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    Extraordinary East Indies Gold Ducaton

    Dutch Colony. United East India Company (VOC) gold Proof Pattern Ducaton (Rider) 1728 PR64 NGC, KM71a, cf. Dav-417, Scholten-31 (RRR). 42mm. 40.15gm. Holland issue. Obverse: Cuirassed man on horseback galloping to right; below, the provincial arms; inscription: MON:FOED:BELG:PRO:HOLL:IN USUM SOCIET:IND:ORIENT / Reverse: Arms of the States General supported by two lions; below VOC in ornamental frame; above the crown, the date between dots; inscription: CONCORDIA RES PARVÆ CRESCUNT.

    Originally conceived in the Seven Provinces in 1659, the Ducatoon (Ducaton), also known as the Silver Rider, came to fruition during a century in which the Netherlands was at the peak of its power and influence around the globe. The design, with its potent imagery and conveyance of force and energy, became an enduring icon of Dutch coinage. Not surprisingly, the motif was employed in the subsequent creation of the United East India Company Ducaton issues, struck from the late 1720s to the early 1750s, this time with an updated design that now included the mark and inscription of the company. While the silver issues of the type are highly collected and command a significant premium when encountered in choice preservation, the off-metal gold patterns of the type are in a completely different league.

    The 1728 gold Proof striking, likely created as a presentation issue for important officials and friends of the East India Company, was struck in documented weights of 37.80 grams and 40.20 grams. This example is of the heavier standard, and displays a level of preservation and eye appeal that is virtually unheard of for the issue. The surfaces are vibrant with golden luster and exhibit characteristic reflectivity, with the result that the embedded devices, beautifully designed and exceptionally ornate, stand boldly over the fields in commanding fashion. The entirety of the surfaces shows not a single instance of excessive handling or marks, some very light hairlines within in the watery cascading luster of the fields existing as the only real imperfection. In hand, the overall impression is nearly one of a coin that was struck to modern standards of production, with only the ornate 18th century style serving as the giveaway that this coin was, in fact, struck just ten years shy of 300 years ago. For reference, we have sold one other 1728-dated gold Ducaton, in 2008 (Sale# 3000, Lot# 52416), for $126,500 including Buyer's Premium, a result which should easily be exceeded by the current superior example. Simply superb, and an offering that would be difficult if not impossible to surpass.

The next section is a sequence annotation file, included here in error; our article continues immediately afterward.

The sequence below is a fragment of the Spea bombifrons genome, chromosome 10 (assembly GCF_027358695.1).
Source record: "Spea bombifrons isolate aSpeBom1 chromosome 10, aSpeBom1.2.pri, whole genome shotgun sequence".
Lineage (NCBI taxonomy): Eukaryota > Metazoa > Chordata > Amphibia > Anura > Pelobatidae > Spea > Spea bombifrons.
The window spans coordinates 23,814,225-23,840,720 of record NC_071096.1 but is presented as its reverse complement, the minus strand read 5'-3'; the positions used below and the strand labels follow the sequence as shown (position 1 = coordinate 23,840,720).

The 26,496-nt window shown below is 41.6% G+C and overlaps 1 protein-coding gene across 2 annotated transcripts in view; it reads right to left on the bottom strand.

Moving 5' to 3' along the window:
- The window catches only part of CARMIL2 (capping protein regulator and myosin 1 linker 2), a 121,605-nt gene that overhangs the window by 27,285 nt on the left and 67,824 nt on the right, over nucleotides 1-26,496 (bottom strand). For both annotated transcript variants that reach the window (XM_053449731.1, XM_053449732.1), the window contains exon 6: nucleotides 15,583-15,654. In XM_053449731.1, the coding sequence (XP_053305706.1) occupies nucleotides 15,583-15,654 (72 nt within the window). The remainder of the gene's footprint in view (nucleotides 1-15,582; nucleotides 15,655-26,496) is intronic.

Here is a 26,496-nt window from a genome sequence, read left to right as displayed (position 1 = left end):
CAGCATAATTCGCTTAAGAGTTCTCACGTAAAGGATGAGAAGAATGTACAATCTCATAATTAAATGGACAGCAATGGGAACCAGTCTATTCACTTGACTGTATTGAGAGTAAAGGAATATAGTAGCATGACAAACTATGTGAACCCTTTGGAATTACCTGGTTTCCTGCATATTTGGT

From the Seki Collection

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    Auction Info

    Auction Dates
    January, 2019
    6th-7th Sunday-Monday
    Bids + Registered Phone Bidders: 20
    Lot Tracking Activity: N/A
    Page Views: 6,692

    Buyer's Premium per Lot:
    20% of the successful bid (minimum $19) per lot.

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